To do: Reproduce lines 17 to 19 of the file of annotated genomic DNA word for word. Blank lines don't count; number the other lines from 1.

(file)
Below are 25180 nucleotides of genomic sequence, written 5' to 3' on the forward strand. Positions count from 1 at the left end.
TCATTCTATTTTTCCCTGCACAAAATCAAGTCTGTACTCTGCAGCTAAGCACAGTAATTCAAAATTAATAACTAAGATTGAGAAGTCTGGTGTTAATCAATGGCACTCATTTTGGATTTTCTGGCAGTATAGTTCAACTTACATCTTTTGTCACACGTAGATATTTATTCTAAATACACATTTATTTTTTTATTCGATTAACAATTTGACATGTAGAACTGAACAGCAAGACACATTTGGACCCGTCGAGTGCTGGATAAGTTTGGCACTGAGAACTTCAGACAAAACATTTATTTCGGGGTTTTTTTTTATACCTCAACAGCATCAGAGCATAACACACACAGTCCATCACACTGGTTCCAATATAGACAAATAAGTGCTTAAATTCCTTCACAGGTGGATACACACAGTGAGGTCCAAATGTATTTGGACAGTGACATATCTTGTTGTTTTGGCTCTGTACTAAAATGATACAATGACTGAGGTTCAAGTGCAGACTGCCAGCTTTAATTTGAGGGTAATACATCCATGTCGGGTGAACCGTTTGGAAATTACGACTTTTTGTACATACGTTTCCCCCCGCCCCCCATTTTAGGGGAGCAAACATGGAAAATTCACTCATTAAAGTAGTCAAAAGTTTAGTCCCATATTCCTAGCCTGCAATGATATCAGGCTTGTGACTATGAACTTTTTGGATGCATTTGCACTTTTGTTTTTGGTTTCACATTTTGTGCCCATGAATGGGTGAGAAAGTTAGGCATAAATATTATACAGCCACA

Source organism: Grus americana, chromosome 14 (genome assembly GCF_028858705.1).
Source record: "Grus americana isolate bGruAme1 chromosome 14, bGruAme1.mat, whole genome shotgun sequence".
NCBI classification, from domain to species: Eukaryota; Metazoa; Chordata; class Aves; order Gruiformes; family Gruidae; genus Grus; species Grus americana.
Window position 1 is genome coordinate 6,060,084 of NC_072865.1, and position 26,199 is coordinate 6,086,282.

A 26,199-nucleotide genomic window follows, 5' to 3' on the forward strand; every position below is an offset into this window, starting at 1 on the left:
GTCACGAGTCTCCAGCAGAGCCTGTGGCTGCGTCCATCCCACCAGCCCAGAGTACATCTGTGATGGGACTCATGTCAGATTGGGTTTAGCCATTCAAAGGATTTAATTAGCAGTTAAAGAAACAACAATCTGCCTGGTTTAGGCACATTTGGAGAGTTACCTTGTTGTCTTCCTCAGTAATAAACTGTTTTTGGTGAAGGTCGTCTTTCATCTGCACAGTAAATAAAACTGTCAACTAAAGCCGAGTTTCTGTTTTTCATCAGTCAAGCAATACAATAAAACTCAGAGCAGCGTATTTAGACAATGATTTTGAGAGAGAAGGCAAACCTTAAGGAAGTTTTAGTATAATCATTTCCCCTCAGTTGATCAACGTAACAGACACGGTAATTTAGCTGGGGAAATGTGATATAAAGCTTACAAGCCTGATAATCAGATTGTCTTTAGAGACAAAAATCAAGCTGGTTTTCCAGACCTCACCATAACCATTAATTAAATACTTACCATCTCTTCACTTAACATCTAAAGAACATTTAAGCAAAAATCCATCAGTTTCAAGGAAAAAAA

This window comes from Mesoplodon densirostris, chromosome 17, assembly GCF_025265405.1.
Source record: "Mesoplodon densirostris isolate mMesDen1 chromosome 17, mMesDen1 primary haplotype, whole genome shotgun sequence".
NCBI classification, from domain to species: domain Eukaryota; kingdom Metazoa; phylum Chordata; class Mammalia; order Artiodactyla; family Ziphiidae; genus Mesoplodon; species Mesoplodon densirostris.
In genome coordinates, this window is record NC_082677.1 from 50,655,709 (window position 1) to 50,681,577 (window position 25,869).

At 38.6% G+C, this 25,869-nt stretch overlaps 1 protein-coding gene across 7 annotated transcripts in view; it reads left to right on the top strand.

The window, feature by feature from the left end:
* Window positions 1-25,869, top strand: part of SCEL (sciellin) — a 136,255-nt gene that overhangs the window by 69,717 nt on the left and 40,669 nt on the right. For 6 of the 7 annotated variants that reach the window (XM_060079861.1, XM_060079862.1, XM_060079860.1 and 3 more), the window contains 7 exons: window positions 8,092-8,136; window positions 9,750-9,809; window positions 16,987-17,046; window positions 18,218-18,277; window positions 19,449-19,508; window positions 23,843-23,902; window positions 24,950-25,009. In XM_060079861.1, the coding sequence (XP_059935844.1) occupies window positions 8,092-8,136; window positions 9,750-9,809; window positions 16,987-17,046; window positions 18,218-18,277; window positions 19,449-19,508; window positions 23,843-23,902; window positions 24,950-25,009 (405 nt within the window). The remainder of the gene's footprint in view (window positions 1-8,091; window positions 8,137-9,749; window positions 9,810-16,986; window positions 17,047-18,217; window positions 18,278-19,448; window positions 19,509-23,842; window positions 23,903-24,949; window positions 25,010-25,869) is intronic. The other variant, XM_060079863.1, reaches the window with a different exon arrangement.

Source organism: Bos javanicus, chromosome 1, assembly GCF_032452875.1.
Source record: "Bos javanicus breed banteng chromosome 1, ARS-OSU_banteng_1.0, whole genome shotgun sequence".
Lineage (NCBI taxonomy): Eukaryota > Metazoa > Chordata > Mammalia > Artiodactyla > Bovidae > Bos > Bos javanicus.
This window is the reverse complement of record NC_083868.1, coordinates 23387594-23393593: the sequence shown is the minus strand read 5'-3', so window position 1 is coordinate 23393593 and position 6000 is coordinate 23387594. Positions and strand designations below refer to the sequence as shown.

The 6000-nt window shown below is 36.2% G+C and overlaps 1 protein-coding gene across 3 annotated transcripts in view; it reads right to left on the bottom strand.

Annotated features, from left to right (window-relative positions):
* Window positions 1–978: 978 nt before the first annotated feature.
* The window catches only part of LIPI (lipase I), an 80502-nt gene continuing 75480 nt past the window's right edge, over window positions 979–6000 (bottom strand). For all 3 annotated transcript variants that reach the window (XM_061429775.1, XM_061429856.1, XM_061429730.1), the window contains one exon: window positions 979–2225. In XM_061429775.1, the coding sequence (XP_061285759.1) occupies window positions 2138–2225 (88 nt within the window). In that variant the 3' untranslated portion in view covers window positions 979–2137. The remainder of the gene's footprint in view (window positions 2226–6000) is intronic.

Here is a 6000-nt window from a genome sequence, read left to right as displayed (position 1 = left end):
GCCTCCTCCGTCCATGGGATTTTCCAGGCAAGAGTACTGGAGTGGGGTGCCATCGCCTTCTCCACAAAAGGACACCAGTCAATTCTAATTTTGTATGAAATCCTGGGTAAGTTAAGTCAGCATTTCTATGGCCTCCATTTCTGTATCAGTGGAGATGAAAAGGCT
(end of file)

Source record: "Bos javanicus breed banteng chromosome 1, ARS-OSU_banteng_1.0, whole genome shotgun sequence".
Lineage (NCBI taxonomy): Eukaryota > Metazoa > Chordata > Mammalia > Artiodactyla > Bovidae > Bos > Bos javanicus.
This window is the reverse complement of record NC_083868.1, coordinates 23387594-23393593: the sequence shown is the minus strand read 5'-3', so window position 1 is coordinate 23393593 and position 6000 is coordinate 23387594. Positions and strand designations below refer to the sequence as shown.